TORONTO, June 16, 2011 /Canada NewsWire/ - As the baby boomer generation continues to increase in age, so does its passion to remain youthful, both inside and out. Beating the clock is now a multi-faceted, science-driven industry. From its age-old quests to find the elixir of life, to modern exploration of how microcellular activity contributes to metabolic breakdown, scientific research continues to advance its goals to enhance bodily energy, vigour and performance, and fade or stall the visible signs of aging.
Early research unveiled the fact that aging, technically cell damage, is caused by lifestyle and environmental influences — a result of 'wear and tear' on the body from overuse or abuse of poor dietary and lifestyle factors, such as excess sugar, alcohol, caffeine, fat and overexposure to sunlight. However, today we also know that there are many other metabolic factors implicated in the aging process, including inflammation, insulin resistance, mitochondrial dysfunction, and harmful free radicals.
Free radicals are unstable oxygen molecules, a by-product of the metabolic process that creates energy in our cells. But as is found with many other beneficial functions, there can be a detrimental consequence. In this case, the cumulative effect of free radicals takes its toll over the years, resulting in both internal and external damage. What we can't see are the compromised membranes impeding the creation of hormones, protein, and enzymes, nor the affected DNA that can lead to reproduction of faulty cells. But what we do witness daily are the facial wrinkles, sagging skin, blotches, growths and spots, along with creeping chronic aches and pains, lack of energy, and other health issues.
The body has its own natural defense system of antioxidants to seek and diffuse the negative impact of free radicals. However, not all necessary micronutrients can be manufactured by the body so they must be supplied either by a nutritious diet and/or supplementation. Scientific research is focusing on a specific antioxidant program which may help control DNA-damaging free radicals. Researchers at McMaster University have demonstrated that a complex dietary supplement, containing 31 various ingredients including antioxidants, herbals vitamins and minerals, may be effective in improving aging or age-related pathologies.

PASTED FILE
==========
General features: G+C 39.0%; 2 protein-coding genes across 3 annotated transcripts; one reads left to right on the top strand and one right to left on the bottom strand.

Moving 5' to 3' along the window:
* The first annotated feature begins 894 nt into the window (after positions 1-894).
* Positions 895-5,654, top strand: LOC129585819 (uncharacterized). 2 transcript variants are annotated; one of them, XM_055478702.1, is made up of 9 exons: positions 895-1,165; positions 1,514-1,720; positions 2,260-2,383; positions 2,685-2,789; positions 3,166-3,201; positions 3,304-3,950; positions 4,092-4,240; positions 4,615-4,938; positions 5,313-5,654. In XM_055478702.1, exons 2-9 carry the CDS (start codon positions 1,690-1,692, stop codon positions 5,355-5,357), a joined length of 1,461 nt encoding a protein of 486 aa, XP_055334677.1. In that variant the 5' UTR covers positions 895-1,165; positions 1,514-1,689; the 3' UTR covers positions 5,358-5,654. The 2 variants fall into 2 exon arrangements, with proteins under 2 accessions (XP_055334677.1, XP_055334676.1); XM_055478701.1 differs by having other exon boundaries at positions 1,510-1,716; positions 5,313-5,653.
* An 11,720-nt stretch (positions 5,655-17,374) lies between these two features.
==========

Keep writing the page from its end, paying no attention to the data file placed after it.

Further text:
Dietary supplements provide protection to the body as a whole. Working from the inside out, they aid in supplying elements to help reduce DNA damage, facilitate cell renewal, and increase circulation, as well as other powerful health benefits. Some potent antioxidants include green tea, CoQ10, alpha lipoic acid, resveratrol, vitamins A, C, E, selenium, and carotenoids like lycopene, beta-carotene and lutein. For instance, green tea which is rich in polyphenols can help protect against cancer, reduce cardiovascular disease, stroke, and appears to aid in the prevention of osteoporosis. And alpha lipoic acid, which helps to make cellular mitochondria more efficient thereby reducing free radical formation, also helps to fight insulin resistance and support neurological health. Although there is no one single nutrient that does it all, a combination of ingredients and products when paired together can provide the necessary benefits to keeping healthy both inside and out.
Conversely, creams and other topical preparations deliver their anti-aging benefits from the outside in. Research has shown that green tea polyphenols when used topically can help stimulate the proliferation of skin cells to assist in reversing the outward signs of aging, and in improving various skin disorders such as rosacea and psoriasis. Furthermore, green tea may protect against sun damage and sunburn, as it reduces inflammation caused by ultraviolet radiation and restores the levels of glutathione (GSH) which is the body's main endogenous antioxidant.
The vast amount of current literature and science supports the use of powerful antioxidants and critical nutrients to protect, prevent, maintain and sustain total well-being. Though the fountain of youth remains an eternal legend, a daily regime consisting of healthy diet and activities with the support of a comprehensive selection of warranted antioxidants is the common sense path to providing the foundation to youthful living.
Michele Sevier Biography
Michele Sevier, DNM, DAc, is an educator and advocate of natural health and healing. As an independent advisor to Nutrition House, she is actively involved in many facets of integrative medicine including research, the formulation of specialized supplements, and providing natural health solutions to the general public through Nutrition House's 'Ask Our Expert' service at www.nutritionhouse.com.